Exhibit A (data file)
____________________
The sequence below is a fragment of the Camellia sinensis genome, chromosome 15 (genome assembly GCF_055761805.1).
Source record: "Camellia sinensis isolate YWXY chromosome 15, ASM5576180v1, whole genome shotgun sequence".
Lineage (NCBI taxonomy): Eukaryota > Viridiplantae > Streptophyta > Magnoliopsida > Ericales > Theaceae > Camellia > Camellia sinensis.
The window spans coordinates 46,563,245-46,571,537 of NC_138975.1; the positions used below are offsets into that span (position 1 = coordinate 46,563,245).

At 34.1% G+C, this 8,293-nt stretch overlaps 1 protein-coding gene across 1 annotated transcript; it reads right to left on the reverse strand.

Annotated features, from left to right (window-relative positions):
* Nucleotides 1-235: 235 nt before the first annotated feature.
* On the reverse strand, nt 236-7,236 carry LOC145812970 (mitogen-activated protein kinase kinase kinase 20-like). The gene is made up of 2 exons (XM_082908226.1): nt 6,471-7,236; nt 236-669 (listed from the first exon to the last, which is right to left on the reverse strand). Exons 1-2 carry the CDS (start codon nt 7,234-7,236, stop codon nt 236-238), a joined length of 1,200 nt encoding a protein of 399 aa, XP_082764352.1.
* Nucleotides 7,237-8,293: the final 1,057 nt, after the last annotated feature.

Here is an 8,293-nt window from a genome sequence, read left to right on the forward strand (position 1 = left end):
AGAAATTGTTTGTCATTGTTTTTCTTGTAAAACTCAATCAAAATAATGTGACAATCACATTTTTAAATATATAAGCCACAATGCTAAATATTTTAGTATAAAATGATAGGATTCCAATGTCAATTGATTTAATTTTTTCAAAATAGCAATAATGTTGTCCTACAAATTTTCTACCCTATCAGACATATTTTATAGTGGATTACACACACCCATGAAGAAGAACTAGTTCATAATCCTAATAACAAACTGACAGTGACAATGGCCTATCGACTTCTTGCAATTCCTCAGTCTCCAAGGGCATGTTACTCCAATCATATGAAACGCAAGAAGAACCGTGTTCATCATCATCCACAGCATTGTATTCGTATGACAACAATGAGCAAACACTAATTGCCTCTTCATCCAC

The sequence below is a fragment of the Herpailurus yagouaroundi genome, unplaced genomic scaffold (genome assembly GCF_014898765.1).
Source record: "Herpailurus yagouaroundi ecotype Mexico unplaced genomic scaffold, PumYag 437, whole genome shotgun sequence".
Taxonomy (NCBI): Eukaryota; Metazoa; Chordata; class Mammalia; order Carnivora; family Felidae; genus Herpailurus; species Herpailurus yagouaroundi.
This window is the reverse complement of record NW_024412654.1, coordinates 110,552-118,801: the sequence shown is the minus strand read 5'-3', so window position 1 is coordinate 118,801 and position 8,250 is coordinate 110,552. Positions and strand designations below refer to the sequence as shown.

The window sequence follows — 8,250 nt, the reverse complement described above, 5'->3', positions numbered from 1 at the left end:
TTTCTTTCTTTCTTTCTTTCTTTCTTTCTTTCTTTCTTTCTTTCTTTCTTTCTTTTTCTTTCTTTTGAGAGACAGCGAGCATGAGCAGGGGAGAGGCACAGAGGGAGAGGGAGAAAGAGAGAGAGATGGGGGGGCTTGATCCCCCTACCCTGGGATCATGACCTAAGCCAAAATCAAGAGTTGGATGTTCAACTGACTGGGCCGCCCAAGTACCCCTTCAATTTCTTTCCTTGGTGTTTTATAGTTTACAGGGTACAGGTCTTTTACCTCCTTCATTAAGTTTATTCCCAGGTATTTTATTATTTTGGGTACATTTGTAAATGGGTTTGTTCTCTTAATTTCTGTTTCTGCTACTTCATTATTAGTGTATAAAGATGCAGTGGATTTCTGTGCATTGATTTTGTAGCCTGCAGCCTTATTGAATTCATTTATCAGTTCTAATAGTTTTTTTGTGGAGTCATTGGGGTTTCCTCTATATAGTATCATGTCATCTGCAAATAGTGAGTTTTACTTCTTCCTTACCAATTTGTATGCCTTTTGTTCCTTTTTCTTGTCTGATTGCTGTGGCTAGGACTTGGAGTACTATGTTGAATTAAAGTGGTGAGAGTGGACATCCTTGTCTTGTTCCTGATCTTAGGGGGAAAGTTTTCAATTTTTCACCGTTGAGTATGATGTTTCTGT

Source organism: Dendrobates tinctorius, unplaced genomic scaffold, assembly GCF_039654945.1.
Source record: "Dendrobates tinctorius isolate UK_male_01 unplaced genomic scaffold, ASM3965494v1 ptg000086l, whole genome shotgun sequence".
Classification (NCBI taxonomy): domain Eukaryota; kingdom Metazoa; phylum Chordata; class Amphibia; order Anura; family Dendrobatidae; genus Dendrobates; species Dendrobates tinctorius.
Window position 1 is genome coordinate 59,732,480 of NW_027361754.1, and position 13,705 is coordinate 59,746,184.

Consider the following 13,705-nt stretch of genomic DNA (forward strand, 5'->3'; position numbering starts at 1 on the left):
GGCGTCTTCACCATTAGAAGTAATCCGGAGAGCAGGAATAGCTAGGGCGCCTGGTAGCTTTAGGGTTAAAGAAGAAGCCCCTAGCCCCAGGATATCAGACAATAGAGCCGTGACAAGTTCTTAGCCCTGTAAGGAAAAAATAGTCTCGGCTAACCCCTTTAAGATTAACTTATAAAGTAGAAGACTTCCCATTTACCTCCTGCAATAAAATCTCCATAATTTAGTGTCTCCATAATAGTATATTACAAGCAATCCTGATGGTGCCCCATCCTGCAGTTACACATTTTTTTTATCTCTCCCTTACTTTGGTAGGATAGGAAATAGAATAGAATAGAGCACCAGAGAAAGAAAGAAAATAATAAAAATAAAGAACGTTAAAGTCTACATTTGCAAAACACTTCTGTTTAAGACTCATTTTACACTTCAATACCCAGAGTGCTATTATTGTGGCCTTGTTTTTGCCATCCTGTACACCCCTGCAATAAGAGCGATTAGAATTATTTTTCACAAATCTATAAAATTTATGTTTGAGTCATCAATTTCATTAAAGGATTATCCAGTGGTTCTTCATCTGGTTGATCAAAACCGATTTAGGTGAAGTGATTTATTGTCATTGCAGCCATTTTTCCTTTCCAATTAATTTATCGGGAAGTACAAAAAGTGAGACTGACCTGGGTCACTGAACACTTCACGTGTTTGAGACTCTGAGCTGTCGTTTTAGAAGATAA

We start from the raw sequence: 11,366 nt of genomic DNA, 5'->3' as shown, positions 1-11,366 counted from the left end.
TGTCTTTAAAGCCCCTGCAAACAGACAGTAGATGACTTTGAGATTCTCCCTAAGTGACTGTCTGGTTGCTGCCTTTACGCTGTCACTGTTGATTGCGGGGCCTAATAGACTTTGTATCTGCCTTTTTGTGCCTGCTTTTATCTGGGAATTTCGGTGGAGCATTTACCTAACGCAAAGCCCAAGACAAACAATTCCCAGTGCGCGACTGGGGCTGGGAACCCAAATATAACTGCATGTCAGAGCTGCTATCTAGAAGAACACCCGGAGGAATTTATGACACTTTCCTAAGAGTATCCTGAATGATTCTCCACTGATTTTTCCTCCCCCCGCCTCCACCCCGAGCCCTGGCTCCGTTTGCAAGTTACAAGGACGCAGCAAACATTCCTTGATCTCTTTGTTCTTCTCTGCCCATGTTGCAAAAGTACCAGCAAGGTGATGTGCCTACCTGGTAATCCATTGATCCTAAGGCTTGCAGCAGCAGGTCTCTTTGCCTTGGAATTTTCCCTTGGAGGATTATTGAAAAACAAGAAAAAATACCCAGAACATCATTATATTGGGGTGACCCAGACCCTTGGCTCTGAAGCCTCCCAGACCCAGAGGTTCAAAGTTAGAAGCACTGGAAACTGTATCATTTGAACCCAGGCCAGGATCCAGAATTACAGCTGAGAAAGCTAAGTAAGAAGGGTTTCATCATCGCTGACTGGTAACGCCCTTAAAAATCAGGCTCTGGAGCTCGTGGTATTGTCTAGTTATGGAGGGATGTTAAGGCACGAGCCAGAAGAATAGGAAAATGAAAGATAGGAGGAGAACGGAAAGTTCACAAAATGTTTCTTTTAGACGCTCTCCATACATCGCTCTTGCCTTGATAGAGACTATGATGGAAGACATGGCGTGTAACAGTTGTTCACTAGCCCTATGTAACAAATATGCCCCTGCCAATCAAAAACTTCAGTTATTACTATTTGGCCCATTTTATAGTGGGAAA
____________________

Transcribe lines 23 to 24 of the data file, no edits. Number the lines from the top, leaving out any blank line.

GGCGTCTTCACCATTAGAAGTAATCCGGAGAGCAGGAATAGCTAGGGCGCCTGGTAGCTTTAGGGTTAAAGAAGAAGCCCCTAGCCCCAGGATATCAGACAATAGAGCCGTGACAAGTTCTTAGCCCTGTAAGGAAAAAATAGTCTCGGCTAACCCCTTTAAGATTAACTTATAAAGTAGAAGACTTCCCATTTACCTCCTGCAATAAAATCTCCATAATTTAGTGTCTCCATAATAGTATATTACAAGCAATCCTGATGGTGCCCCATCCTGCAGTTACACATTTTTTTTATCTCTCCCTTACTTTGGTAGGATAGGAAATAGAATAGAATAGAGCACCAGAGAAAGAAAGAAAATAATAAAAATAAAGAACGTTAAAGTCTACATTTGCAAAACACTTCTGTTTAAGACTCATTTTACACTTCAATACCCAGAGTGCTATTATTGTGGCCTTGTTTTTGCCATCCTGTACACCCCTGCAATAAGAGCGATTAGAATTATTTTTCACAAATCTATAAAATTTATGTTTGAGTCATCAATTTCATTAAAGGATTATCCAGTGGTTCTTCATCTGGTTGATCAAAACCGATTTAGGTGAAGTGATTTATTGTCATTGCAGCCATTTTTCCTTTCCAATTAATTTATCGGGAAGTACAAAAAGTGAGACTGACCTGGGTCACTGAACACTTCACGTGTTTGAGACTCTGAGCTGTCGTTTTAGAAGATAA

We start from the raw sequence: 11,366 nt of genomic DNA, 5'->3' as shown, positions 1-11,366 counted from the left end.